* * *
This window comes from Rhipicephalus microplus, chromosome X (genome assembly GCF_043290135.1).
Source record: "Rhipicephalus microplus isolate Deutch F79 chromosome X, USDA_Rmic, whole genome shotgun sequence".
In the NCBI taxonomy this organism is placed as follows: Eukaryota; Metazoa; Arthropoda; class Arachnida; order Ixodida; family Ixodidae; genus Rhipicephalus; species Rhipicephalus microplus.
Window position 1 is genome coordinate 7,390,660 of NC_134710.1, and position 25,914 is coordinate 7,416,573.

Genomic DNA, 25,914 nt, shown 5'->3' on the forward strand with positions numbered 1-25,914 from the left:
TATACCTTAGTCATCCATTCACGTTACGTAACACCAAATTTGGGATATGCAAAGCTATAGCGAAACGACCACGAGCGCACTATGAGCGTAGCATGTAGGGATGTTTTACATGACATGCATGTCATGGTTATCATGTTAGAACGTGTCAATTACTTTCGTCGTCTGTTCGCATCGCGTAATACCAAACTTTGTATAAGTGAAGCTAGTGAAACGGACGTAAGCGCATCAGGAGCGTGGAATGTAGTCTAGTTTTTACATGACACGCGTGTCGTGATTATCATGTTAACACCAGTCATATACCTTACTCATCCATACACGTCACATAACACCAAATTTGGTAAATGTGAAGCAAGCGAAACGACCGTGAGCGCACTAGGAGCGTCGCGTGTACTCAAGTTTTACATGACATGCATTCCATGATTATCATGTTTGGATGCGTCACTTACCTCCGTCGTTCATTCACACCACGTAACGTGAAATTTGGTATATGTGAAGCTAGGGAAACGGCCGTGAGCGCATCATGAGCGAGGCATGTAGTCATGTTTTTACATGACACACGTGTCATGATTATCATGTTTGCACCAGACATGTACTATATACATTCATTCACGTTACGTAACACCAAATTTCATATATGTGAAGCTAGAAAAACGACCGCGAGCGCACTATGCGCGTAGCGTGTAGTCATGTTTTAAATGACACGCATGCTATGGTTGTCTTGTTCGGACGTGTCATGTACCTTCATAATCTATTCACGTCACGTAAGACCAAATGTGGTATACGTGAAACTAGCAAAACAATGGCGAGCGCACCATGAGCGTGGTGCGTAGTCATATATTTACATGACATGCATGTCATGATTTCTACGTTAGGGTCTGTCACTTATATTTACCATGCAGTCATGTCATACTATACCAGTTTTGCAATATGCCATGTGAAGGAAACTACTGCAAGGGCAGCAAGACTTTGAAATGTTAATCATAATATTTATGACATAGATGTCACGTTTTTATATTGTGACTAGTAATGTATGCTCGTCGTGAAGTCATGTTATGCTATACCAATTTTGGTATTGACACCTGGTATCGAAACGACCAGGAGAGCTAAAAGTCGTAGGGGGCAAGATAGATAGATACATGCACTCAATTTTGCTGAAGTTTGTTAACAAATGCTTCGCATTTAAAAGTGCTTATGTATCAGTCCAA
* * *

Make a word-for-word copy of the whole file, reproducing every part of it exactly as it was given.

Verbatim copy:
This window comes from Rhipicephalus microplus, chromosome X (genome assembly GCF_043290135.1).
Source record: "Rhipicephalus microplus isolate Deutch F79 chromosome X, USDA_Rmic, whole genome shotgun sequence".
In the NCBI taxonomy this organism is placed as follows: Eukaryota; Metazoa; Arthropoda; class Arachnida; order Ixodida; family Ixodidae; genus Rhipicephalus; species Rhipicephalus microplus.
Window position 1 is genome coordinate 7,390,660 of NC_134710.1, and position 25,914 is coordinate 7,416,573.

Genomic DNA, 25,914 nt, shown 5'->3' on the forward strand with positions numbered 1-25,914 from the left:
TATACCTTAGTCATCCATTCACGTTACGTAACACCAAATTTGGGATATGCAAAGCTATAGCGAAACGACCACGAGCGCACTATGAGCGTAGCATGTAGGGATGTTTTACATGACATGCATGTCATGGTTATCATGTTAGAACGTGTCAATTACTTTCGTCGTCTGTTCGCATCGCGTAATACCAAACTTTGTATAAGTGAAGCTAGTGAAACGGACGTAAGCGCATCAGGAGCGTGGAATGTAGTCTAGTTTTTACATGACACGCGTGTCGTGATTATCATGTTAACACCAGTCATATACCTTACTCATCCATACACGTCACATAACACCAAATTTGGTAAATGTGAAGCAAGCGAAACGACCGTGAGCGCACTAGGAGCGTCGCGTGTACTCAAGTTTTACATGACATGCATTCCATGATTATCATGTTTGGATGCGTCACTTACCTCCGTCGTTCATTCACACCACGTAACGTGAAATTTGGTATATGTGAAGCTAGGGAAACGGCCGTGAGCGCATCATGAGCGAGGCATGTAGTCATGTTTTTACATGACACACGTGTCATGATTATCATGTTTGCACCAGACATGTACTATATACATTCATTCACGTTACGTAACACCAAATTTCATATATGTGAAGCTAGAAAAACGACCGCGAGCGCACTATGCGCGTAGCGTGTAGTCATGTTTTAAATGACACGCATGCTATGGTTGTCTTGTTCGGACGTGTCATGTACCTTCATAATCTATTCACGTCACGTAAGACCAAATGTGGTATACGTGAAACTAGCAAAACAATGGCGAGCGCACCATGAGCGTGGTGCGTAGTCATATATTTACATGACATGCATGTCATGATTTCTACGTTAGGGTCTGTCACTTATATTTACCATGCAGTCATGTCATACTATACCAGTTTTGCAATATGCCATGTGAAGGAAACTACTGCAAGGGCAGCAAGACTTTGAAATGTTAATCATAATATTTATGACATAGATGTCACGTTTTTATATTGTGACTAGTAATGTATGCTCGTCGTGAAGTCATGTTATGCTATACCAATTTTGGTATTGACACCTGGTATCGAAACGACCAGGAGAGCTAAAAGTCGTAGGGGGCAAGATAGATAGATACATGCACTCAATTTTGCTGAAGTTTGTTAACAAATGCTTCGCATTTAAAAGTGCTTATGTATCAGTCCAA